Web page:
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not a day goes by where there is not an intrusion here or a submarine appearing somewhere or an airplane intercepted by bombers. these are not provocations or muscle flexing. this is a change in their defense theory. and it's a very dangerous change. not to mention the fact that i believe that the evidence now exists that russia is in violation of multiple treaties that they have signed with the united states and there needs to be consequences for that. and then of course as part of that strategy they believe that they need strategic depth, which means they need all the countries that border them, especially the former soviet republics to be in their camp. they don't want anyone near them turning towards the west and the best example of that is what's happened in the ukraine. what's happening in ukraine is easy to understand. as ukraine turned westward, russia said that was unacceptable. they invaded crimea and took it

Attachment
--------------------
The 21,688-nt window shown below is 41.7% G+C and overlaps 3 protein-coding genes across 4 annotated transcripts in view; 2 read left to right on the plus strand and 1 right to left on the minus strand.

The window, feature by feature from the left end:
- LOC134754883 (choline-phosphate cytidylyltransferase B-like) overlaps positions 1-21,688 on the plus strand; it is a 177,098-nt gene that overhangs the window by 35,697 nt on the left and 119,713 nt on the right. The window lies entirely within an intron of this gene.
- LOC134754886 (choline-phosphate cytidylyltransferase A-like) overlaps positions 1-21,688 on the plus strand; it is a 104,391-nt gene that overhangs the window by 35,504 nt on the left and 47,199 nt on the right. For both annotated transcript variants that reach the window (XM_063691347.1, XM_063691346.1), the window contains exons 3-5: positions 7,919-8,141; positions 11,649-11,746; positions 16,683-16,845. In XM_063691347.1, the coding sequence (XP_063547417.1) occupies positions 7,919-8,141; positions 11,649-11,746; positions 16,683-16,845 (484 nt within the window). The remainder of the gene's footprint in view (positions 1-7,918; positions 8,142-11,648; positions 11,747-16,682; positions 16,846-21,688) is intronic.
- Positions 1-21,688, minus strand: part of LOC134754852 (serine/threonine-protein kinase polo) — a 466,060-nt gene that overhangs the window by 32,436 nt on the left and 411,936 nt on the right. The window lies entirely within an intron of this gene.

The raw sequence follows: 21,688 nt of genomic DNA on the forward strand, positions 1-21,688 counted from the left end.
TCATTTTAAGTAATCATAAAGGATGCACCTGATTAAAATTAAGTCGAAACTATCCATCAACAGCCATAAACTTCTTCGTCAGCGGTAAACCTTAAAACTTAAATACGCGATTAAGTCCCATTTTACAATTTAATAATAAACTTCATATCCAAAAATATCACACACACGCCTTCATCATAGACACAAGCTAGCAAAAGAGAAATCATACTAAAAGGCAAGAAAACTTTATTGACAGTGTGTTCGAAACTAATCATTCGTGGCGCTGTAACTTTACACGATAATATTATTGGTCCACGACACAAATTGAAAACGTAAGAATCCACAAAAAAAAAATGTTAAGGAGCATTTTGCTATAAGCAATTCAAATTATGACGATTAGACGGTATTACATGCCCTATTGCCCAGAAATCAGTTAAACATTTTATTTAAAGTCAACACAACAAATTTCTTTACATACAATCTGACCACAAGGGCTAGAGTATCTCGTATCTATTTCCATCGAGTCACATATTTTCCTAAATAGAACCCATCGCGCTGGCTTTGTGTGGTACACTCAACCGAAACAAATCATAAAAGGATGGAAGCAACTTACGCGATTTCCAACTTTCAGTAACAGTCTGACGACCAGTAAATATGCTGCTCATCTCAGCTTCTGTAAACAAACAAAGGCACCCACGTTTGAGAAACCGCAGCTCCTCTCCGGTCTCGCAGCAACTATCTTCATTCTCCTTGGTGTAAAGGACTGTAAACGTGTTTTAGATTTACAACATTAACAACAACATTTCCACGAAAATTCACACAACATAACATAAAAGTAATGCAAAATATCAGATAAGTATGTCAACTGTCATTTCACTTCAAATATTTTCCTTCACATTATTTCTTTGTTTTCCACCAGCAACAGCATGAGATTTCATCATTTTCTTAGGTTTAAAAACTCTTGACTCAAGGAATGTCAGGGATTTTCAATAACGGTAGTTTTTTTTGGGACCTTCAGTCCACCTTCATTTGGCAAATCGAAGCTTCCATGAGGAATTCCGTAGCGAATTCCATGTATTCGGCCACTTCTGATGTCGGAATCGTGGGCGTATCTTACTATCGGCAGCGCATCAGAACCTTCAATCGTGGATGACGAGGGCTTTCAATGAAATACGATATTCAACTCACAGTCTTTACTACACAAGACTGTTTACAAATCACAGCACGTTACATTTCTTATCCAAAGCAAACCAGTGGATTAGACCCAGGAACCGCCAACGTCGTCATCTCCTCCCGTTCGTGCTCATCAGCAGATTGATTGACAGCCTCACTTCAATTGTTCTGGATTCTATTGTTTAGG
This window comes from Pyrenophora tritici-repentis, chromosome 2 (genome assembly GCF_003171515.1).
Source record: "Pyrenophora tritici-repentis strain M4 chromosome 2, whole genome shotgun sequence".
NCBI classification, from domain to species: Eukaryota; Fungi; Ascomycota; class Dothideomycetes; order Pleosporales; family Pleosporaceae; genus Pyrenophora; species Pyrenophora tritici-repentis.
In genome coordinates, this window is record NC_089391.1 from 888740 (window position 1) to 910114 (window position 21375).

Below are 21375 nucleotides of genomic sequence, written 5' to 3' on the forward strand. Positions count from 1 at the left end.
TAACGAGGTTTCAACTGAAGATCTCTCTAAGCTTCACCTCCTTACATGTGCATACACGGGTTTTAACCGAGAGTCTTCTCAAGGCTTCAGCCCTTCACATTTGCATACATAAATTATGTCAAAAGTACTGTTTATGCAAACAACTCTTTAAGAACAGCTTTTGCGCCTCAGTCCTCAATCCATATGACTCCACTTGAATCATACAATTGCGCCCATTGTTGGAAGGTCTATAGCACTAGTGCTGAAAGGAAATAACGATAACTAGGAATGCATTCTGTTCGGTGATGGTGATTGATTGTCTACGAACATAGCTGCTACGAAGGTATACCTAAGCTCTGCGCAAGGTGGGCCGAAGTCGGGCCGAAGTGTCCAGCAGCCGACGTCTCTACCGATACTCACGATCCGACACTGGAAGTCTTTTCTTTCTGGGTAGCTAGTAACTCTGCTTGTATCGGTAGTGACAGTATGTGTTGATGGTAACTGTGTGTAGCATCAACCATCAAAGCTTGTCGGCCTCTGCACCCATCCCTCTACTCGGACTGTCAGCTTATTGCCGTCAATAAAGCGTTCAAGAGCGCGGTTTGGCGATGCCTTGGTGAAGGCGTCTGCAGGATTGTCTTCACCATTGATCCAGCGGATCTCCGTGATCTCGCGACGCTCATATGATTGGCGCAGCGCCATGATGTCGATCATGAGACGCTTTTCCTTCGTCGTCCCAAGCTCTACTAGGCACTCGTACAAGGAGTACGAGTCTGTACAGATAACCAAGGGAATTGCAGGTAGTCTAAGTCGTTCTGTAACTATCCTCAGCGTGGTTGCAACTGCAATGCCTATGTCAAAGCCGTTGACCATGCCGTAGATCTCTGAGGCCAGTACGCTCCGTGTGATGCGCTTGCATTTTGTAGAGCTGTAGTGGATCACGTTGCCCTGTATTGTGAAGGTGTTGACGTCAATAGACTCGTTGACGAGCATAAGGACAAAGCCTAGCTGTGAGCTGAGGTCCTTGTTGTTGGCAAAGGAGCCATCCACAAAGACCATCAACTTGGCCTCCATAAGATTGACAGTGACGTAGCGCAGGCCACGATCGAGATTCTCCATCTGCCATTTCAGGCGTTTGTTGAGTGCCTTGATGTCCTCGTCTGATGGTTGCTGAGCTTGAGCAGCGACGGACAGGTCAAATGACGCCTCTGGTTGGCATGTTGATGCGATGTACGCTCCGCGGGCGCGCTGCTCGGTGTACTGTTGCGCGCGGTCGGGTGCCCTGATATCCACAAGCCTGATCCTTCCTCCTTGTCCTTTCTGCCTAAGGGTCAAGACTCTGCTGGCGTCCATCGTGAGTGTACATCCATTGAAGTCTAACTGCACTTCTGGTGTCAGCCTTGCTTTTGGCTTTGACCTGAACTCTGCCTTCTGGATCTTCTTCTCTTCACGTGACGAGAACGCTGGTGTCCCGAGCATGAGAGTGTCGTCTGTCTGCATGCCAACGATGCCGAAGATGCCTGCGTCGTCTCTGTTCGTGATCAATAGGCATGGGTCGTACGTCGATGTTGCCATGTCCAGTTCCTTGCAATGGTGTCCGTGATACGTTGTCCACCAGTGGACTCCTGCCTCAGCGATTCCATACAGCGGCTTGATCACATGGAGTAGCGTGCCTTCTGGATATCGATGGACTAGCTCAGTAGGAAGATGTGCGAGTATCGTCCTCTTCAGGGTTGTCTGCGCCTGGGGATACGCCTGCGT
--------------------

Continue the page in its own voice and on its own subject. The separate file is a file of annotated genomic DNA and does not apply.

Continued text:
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and are now engaged openly in a conflict with the ukraine, an outrageous one. russian troops entered rue cranean -- ukrainian territory. they made incursions and carried out combat operations against ukrainian armed forces. the russians are supplying the ukrainians with weapons and armored vehicles. they'll claim these armored vehicles are armored vehicles that we seized and they're clever about the armored vehicles they supply them with. they are only supplying them with armored vehicles that look like the ones that the ukrainians already have in the current stockpiles but they are arming, equipping and training ukrainian separatists and their goal is to achieve one of two things. the first objective, plan a, is to force ukraine, because of the pressure they're putting on them through these separatists, because of the economic levers that they hold on a very fragile ukrainian economy through energy and exports and so forth, the first objective is to force